CCS-UK was launched in 1993.It is the central core of a new-style community system that replaced ACP 90 (itself a successor to the original, world-beating LACES system of 1969), which used a central Customs computer connected to dedicated (“dumb”) terminals located in freight agents’ offices, over dedicated data lines.

This system was very restrictive, as the special data lines were only connected to a very limited number of local “nodes” (such as the former agents’ Buildings 520 and 521 at London Heathrow) so that users had to have an office located within one of the connected buildings in order to connect to the Customs system. In addition, the ACP90 terminals could only be used for Customs entries.

CCS-UK introduced “distributed processing” and, in doing so, created a real digital cargo community. This comprised forwarding agents using their own PCs and specialist programs to send and receive messages via the CCS-UK central database and switch. With this came much greater flexibility: for the first time, it enabled connections via data lines that could be installed in any business location, anywhere in the UK. Subsequently, CCS-UK was updated to connect to users via normal ADSL lines (which are managed by BT and fully secured) further reducing costs for users.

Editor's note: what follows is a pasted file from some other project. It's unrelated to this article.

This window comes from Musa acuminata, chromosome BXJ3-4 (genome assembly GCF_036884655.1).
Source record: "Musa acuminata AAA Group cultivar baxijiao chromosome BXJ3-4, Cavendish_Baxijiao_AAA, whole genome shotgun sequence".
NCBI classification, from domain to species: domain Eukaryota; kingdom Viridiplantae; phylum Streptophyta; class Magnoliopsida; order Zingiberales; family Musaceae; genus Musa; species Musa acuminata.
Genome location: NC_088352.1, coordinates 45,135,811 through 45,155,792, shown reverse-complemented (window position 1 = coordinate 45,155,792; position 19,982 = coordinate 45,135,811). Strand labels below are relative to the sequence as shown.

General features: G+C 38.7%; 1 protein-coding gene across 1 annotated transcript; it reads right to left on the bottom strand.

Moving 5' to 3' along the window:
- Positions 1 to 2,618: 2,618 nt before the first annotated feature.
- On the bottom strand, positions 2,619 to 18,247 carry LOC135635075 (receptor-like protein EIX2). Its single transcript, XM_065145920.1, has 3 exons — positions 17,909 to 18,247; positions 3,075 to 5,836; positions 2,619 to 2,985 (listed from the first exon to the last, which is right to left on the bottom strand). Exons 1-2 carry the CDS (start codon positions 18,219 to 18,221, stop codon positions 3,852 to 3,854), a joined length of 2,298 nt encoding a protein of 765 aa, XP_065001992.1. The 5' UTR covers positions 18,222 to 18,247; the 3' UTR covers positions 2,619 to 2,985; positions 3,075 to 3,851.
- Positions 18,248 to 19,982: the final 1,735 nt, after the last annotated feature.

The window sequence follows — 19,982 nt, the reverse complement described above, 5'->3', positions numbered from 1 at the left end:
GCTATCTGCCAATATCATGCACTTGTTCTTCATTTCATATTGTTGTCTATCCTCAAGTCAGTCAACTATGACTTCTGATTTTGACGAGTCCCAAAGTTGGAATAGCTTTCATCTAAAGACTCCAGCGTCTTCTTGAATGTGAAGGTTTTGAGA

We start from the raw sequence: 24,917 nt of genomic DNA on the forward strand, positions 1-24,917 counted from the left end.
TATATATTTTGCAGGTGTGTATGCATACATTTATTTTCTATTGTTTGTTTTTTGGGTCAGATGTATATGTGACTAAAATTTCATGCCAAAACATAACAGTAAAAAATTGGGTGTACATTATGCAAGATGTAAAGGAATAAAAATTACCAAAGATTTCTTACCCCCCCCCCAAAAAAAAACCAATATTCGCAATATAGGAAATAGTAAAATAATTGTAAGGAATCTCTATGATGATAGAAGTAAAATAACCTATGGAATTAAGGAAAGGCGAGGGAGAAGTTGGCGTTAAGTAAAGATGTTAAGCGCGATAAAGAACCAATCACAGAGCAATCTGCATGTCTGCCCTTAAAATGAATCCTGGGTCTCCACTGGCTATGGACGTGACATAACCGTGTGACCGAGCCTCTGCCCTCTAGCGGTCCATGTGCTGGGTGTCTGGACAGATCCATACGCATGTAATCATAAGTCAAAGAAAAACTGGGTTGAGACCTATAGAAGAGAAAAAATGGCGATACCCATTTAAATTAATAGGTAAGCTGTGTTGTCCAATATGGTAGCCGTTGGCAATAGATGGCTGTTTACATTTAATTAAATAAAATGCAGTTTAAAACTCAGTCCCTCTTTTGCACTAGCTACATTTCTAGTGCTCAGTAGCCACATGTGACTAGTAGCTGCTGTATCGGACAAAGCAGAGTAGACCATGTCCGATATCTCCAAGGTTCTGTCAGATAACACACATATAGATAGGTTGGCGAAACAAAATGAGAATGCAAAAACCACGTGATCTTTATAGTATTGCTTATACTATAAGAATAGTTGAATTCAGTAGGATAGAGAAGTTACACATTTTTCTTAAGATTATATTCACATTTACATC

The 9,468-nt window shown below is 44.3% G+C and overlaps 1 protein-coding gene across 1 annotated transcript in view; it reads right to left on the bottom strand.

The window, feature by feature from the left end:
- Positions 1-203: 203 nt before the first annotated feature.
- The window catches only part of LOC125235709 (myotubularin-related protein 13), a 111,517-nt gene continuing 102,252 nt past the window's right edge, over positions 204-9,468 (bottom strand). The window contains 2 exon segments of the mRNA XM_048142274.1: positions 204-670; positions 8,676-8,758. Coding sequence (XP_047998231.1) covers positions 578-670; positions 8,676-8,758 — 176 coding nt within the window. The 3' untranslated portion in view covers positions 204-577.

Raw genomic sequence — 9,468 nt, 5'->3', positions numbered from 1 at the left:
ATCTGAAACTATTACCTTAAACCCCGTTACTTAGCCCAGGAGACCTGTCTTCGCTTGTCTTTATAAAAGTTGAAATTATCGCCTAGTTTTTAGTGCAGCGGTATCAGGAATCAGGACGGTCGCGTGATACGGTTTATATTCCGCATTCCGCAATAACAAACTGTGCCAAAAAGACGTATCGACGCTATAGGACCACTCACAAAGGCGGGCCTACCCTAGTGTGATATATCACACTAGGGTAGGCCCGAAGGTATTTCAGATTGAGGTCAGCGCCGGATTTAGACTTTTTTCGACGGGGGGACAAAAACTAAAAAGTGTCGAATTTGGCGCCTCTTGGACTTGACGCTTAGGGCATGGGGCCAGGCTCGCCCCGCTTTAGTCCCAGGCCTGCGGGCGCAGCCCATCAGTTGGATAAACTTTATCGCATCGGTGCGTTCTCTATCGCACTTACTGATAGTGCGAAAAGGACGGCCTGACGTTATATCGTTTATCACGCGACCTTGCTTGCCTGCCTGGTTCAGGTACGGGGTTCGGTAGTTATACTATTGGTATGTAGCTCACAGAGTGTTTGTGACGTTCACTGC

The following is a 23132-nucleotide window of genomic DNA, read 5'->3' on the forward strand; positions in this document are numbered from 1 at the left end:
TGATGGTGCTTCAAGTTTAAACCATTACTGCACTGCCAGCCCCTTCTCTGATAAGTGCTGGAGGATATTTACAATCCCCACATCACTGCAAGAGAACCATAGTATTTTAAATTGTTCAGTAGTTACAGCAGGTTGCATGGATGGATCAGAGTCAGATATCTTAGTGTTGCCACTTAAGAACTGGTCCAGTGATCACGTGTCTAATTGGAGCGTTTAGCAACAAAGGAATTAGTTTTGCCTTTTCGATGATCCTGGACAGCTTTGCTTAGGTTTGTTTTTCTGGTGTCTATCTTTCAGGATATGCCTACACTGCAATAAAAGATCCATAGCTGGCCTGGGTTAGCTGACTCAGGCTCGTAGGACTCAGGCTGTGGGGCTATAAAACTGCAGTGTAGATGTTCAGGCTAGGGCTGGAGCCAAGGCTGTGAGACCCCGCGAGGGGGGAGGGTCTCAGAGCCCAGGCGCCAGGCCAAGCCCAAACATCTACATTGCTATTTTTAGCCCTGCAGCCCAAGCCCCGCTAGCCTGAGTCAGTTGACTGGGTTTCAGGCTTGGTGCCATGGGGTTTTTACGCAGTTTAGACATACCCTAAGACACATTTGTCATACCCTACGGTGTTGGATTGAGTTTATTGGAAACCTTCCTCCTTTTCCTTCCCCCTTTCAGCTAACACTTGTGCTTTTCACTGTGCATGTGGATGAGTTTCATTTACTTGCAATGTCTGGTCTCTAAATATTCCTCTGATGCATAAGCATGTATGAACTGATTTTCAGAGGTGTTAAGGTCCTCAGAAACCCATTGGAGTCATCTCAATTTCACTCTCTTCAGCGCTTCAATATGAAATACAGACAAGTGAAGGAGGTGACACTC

Another benefit of CCS-UK was that it ran on normal office PCs: so users could now use their everyday desktop computer and LAN for Customs entries, running alongside their other business applications.

The CCS-UK User Group was formed to represent the interests of the CCS-UK community. Its Board  comprises representatives from each of the major user sectors: forwarders, airlines and transit shed operators.



Lawrence Cockburn (Chairperson)dnata
John O’SheaAOCC
Simon AdamsAgency Sector Management
Gemma TancredWFS
Vicky PetrovaDB Schenker
Mark ReddingDHL Global Forwarders

CCS-UK User Group works closely with BT, the operator of CCS-UK, to provide hands-on advice and input on the air cargo industry and its ever-changing technical requirements. It identifies significant new factors such as evolving regulation and changing international trade scenarios, and defines the necessary changes and enhancements to the system. Once solutions are developed, it then works with BT and the CCS-UK community to test and refine these enhancements.

CCS-UK User Group also plays a vital lobbying role with HMRC, Border Force, Government and fellow trade bodies to ensure that all new procedures and regulation take full and proper account of the air cargo community’s needs and interests.